Conductive 3D printing: Additive manufacturing for electronic

Conductive 3D printing: How can additive manufacturing help electronics?

Posted By on Sep 4, 2018 | 0 comments

Additive manufacturing can be really useful for electronics: you could totally use this 3D printing technology to manufacture the enclosure of electronic device, or to develop prototypes. Now, it is possible to go further and print the electrical elements. Indeed, a lot of devices are now 3D printable, but is it really possible to create conductive 3D printed objects?

In this blog post, we are going to see how additive manufacturing can help to create electrical systems and how conductive 3D printing is now becoming a reality.

 

How can 3D printing be useful for electronic?

 

The additive manufacturing technology is quite useful for electronic applications.

Some of our customers with electronic projects are for example using our 3D printing service to manufacture enclosures. Or, for example, Simusolar, one of our clients, is using 3D printing to manufacture parts of circuit boards. Read more about this amazing project here.

3D-printed-part-simusolar

For your electronics project, 3D printing can be useful to develop prototypes, but also to produce. Indeed, if you need a prototyping solution, this method will allow you to make many iterations at a lower price and will be perfect to help you to develop your final product. Thanks to all the materials available on an online 3D printing service like Sculpteo, you will be able to produce qualitative parts.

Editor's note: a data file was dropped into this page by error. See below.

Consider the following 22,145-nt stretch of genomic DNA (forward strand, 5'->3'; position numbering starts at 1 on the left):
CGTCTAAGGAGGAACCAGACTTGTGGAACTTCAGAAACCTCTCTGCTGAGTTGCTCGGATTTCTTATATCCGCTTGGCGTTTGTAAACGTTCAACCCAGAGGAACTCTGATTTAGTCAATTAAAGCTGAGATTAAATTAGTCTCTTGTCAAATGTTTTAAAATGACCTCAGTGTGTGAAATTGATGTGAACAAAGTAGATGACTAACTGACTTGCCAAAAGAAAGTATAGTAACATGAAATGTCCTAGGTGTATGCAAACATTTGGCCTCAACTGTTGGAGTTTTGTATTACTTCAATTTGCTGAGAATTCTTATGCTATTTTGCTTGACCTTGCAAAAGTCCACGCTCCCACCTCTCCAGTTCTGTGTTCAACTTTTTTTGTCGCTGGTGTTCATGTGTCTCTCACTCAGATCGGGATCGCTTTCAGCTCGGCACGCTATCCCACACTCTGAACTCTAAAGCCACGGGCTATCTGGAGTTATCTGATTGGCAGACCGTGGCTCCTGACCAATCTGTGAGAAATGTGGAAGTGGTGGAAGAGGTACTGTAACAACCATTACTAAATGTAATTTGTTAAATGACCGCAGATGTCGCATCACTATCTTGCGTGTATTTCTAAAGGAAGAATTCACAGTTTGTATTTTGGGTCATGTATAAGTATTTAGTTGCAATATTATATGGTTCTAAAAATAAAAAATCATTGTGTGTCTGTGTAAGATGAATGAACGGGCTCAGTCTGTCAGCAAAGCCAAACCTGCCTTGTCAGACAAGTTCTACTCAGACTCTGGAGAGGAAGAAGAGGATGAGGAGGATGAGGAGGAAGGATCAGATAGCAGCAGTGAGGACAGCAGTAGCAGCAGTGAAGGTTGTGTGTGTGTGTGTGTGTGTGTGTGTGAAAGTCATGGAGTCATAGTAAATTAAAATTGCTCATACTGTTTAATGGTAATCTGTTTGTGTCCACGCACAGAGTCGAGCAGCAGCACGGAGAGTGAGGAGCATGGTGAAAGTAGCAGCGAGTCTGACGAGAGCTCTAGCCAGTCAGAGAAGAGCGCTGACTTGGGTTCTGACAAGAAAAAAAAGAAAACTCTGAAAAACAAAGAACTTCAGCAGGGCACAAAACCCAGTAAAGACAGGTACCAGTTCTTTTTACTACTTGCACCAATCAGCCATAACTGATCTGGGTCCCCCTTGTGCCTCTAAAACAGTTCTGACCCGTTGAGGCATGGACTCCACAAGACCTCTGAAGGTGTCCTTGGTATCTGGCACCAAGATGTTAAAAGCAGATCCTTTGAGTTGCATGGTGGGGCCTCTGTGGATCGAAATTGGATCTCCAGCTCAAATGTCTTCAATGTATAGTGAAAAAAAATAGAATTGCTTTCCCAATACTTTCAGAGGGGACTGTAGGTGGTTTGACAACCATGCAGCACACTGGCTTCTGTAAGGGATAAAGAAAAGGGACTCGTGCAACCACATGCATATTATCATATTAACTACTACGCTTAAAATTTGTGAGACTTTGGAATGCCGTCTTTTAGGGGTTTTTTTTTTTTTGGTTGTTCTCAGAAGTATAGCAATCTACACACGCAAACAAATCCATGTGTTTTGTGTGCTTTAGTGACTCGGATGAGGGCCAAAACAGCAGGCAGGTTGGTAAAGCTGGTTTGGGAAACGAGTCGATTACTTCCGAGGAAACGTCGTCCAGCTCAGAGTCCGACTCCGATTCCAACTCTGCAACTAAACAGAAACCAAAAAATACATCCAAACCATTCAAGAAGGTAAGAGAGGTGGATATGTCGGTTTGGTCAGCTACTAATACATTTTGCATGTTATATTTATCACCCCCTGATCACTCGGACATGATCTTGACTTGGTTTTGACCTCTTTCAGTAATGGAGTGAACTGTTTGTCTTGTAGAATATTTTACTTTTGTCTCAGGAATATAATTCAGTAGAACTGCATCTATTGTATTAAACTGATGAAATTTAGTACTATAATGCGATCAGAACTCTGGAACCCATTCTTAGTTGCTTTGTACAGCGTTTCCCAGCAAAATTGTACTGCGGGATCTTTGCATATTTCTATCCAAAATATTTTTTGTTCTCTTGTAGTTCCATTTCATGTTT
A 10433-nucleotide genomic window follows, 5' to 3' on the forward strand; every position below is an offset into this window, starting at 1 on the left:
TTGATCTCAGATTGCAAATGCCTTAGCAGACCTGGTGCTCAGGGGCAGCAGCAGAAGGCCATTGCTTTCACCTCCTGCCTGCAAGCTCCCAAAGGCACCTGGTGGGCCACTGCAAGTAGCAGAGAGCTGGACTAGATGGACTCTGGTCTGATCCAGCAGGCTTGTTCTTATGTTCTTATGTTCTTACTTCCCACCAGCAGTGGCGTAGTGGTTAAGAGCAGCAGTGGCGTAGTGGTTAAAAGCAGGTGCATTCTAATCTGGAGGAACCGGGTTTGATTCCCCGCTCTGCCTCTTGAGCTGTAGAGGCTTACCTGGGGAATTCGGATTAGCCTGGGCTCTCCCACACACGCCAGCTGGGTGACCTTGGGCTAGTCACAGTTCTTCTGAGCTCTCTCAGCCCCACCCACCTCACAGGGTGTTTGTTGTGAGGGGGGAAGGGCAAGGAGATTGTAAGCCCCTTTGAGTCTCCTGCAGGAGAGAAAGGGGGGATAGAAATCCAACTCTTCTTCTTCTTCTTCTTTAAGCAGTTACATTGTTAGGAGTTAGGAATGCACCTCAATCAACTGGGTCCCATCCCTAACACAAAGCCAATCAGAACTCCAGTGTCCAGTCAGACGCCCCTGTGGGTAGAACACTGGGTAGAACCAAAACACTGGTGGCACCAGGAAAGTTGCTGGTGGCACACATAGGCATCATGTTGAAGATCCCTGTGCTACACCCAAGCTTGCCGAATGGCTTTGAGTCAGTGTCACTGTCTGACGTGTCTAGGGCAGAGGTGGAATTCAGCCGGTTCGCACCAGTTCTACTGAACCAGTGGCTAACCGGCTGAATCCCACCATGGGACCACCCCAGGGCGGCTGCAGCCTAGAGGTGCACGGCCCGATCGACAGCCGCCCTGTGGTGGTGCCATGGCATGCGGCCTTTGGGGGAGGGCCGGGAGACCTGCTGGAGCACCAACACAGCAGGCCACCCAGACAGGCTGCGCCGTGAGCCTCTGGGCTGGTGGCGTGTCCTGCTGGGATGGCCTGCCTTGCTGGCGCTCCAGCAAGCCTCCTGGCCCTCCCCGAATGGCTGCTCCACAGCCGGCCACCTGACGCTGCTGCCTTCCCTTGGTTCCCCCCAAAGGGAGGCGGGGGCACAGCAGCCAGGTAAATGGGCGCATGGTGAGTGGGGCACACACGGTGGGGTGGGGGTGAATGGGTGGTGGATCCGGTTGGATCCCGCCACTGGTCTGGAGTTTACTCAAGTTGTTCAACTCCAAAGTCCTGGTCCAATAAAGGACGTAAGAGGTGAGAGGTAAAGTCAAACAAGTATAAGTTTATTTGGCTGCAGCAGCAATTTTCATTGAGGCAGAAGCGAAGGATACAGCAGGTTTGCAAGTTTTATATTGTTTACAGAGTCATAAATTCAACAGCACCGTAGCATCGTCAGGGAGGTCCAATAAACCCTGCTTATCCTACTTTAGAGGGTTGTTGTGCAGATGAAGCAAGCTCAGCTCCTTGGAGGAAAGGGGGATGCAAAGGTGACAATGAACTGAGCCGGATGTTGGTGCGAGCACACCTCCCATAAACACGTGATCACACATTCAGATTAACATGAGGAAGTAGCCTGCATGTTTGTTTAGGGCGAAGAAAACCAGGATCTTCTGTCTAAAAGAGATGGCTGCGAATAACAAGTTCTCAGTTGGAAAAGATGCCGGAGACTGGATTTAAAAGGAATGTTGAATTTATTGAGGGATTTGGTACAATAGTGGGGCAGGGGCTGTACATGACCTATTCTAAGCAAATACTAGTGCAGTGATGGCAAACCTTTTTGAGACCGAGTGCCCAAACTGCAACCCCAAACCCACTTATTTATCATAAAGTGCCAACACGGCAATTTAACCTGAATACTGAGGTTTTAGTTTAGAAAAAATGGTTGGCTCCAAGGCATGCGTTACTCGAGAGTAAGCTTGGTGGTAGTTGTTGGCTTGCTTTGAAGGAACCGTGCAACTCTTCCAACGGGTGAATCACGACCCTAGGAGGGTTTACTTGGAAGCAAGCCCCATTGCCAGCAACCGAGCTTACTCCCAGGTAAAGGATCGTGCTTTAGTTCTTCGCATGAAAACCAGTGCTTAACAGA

Conductive 3D printing could allow going even further. The creation of electronic devices with conductive features using 3D printing can particularly be useful to develop IoT (Internet of Things) projects. It could be a way to develop even better and efficient products.

 

Conductive 3D printing: Offering new possibilities

 

Several experiments have been made to create conductive 3D printed parts. This innovation could allow you to create 3D printed devices like LED, or touch sensor. But it could be involved in bigger projects, in soft robotics, 3D electronics, and also for communication devices such as 3D printed Near Field Communication (NFC) antennas.

Let’s see what the viable possibilities to 3D print conductive devices are, using new 3D printing material or new printing techniques.

 

 

Conductive 3D printing materials

 

Graphene

There are some conductive materials that could totally revolutionize new electronic constructions. We already told you about graphene, the wonder material in 3D printing. This material has great intrinsic properties. Indeed, it is not only one of the most resistant materials, but it is also electrically conductive!

The structure of this material makes it electrically conductive. Graphene is the structural element of many forms of carbon. Carbon atoms are arranged in a honeycomb structure and there is a single free electron in each atom.

This way, the material can transmit currents through these free electrons. Conductive graphene filaments could be a great solution to create functional electrical elements. Keep in mind that this material is still less conductive than metals such as iron or copper.